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but if the kid can't qualified to do the job, you get to get into the infrastructure of the african-american community. in the racial politics have been fascinating and not just on the republican side where we have seen all sorts of bigotry and racialized language. the democratic primary where a brutal fight has broken out around the party's role in creating largest prison population. we will debate that, next.
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this week, bill clinton the almost bill clinton apology tour for his support for a 1995 crime bill continues. after arguing black lives matter activist, he expressed some regret about his comments. >> the only thing i wish i had said is yes, there's too many people in jail. yes, a small percentage of them are in the federal prison and hillary was the first person in this campaign in either party to say we should reduce the prison population. we can't let people without education, training and the guarantee they won't be denied the right to a job when they get out. i feel good about it. >> hillary clinton also defended parts of that crime bill saying it's important to remember the context of the time it was passed. >> you got to put this in a broader context. there were a lot of things about
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the crime bill that 100,000 police force increased. the violence against women provisions. the assault weapons band that's part of the package. the brady bill that was part of the package. there was a lot that was put into place that contributed to the decline this crime that we are enjoying today. thank goodness because it's keeping a lot of people alive, uninjured and communities safer. >> bernie sanners demanded an apology to bill clinton for his defense of his wife's use of the phrase super predator in 1996. >> we all know what that term meant in the context it was said years ago. we know who they were talking about. >> black people. >> that's exactly right. that's who it was. i think that the president owes the american people an apology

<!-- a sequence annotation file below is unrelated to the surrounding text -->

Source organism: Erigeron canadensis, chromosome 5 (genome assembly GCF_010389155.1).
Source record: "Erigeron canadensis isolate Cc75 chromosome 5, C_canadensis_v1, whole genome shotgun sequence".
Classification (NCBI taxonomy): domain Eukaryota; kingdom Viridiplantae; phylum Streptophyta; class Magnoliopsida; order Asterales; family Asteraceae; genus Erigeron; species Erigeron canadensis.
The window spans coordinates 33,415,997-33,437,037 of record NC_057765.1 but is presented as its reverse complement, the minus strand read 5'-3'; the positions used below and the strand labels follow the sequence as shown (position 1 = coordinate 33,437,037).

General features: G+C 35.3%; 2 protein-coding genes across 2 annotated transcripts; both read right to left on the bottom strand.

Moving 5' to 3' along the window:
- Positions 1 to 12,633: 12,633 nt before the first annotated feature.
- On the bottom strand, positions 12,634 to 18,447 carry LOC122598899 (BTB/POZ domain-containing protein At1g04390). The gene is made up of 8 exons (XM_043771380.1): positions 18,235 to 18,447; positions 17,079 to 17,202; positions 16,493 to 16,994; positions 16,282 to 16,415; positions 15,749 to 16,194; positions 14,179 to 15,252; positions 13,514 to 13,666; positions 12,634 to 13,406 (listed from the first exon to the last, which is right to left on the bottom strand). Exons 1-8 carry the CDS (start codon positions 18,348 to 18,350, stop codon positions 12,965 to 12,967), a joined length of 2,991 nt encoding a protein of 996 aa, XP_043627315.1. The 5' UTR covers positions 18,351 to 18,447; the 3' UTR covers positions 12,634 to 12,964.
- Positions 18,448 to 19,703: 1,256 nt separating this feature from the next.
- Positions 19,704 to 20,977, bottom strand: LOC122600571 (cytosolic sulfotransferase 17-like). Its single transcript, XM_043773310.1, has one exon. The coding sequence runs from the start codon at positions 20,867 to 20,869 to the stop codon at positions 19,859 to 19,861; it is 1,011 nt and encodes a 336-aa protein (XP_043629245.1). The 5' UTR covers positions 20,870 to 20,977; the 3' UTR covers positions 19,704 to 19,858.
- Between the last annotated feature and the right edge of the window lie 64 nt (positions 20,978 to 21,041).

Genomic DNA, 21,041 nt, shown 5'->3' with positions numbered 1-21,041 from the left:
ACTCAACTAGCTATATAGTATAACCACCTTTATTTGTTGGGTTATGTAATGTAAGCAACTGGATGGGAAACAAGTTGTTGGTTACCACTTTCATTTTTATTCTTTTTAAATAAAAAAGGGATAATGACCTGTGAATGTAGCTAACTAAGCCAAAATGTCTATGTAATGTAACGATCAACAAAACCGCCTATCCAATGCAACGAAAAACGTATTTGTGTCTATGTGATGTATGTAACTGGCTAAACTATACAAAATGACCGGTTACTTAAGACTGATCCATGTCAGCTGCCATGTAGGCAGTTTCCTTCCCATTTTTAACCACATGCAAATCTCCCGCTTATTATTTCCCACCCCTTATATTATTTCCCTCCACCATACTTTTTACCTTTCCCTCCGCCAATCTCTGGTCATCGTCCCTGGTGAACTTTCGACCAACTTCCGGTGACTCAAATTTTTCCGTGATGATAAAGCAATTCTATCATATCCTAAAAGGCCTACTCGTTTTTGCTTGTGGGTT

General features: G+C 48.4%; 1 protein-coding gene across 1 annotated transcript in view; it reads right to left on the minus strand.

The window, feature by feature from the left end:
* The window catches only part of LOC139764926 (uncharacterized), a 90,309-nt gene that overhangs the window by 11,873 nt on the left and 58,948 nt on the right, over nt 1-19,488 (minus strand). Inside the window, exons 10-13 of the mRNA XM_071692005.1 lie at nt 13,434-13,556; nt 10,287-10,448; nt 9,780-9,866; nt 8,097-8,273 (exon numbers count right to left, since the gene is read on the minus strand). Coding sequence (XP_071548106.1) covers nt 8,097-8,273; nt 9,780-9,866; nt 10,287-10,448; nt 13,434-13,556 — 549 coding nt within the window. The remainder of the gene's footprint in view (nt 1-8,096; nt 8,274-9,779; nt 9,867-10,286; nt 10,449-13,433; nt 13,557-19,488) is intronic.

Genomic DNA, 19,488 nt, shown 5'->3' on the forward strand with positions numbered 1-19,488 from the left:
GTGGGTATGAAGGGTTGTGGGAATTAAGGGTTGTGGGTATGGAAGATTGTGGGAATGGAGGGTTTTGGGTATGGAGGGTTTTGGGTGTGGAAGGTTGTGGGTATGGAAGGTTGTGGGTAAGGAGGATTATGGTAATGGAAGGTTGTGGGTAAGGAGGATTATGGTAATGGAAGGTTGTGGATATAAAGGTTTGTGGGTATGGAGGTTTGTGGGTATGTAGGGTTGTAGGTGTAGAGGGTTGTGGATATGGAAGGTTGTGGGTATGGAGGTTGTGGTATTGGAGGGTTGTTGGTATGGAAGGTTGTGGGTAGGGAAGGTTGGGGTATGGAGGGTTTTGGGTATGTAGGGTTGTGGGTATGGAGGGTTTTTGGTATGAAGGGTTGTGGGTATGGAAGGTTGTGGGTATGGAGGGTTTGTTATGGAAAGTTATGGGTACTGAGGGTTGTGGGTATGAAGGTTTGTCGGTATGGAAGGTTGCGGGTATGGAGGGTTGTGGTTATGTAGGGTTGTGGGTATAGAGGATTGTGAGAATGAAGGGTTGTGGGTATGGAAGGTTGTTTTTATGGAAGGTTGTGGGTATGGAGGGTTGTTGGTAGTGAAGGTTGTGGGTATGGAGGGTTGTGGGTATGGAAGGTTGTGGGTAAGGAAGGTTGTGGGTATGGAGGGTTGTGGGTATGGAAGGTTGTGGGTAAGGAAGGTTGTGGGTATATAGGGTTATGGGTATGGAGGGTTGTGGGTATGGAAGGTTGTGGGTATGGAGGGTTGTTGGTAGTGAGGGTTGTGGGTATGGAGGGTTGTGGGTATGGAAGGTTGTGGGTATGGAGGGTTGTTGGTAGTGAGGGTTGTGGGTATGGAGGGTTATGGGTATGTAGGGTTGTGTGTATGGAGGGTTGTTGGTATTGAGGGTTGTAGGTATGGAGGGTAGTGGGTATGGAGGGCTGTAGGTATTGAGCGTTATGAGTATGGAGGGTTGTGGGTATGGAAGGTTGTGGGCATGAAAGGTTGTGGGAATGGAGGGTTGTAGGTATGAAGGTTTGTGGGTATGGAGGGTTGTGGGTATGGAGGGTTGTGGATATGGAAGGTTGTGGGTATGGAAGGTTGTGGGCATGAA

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for trying to defend what is indefensible. >> joining me is a democratic member of the new york city council. let me start with you because you were there. what is your reaction to this debate about the status of the 1994 crime bill? >> just to remember what was going on in that moment is he was being confronted by a protester on behalf of the black lives matter movement. i started thinking about the authenticity of that protest. i think the larger voice being articulated is our criminal justice policies have, over decades, been a source of injustice to the african-american community. i think we start by recognizing the validity of the black live
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matter point of view. the '94 crime act is not major contributor to mass incarceration because it came after the build up of prisons. it was started in 1972. it captured a mood in the country that had been in place for 20 years where we had through legislation intentionally increased the number of people in prison. the '94 crime act added to that but it's not the source. >> federal prisoners are only 10% of the total and mass incarceration had really peaked. it didn't cause decline in crime. what's key to me is rhetoric. you can look at the effects of the bill and the politics that produced it that's part of the frustration and anger. >> up with of -- one of my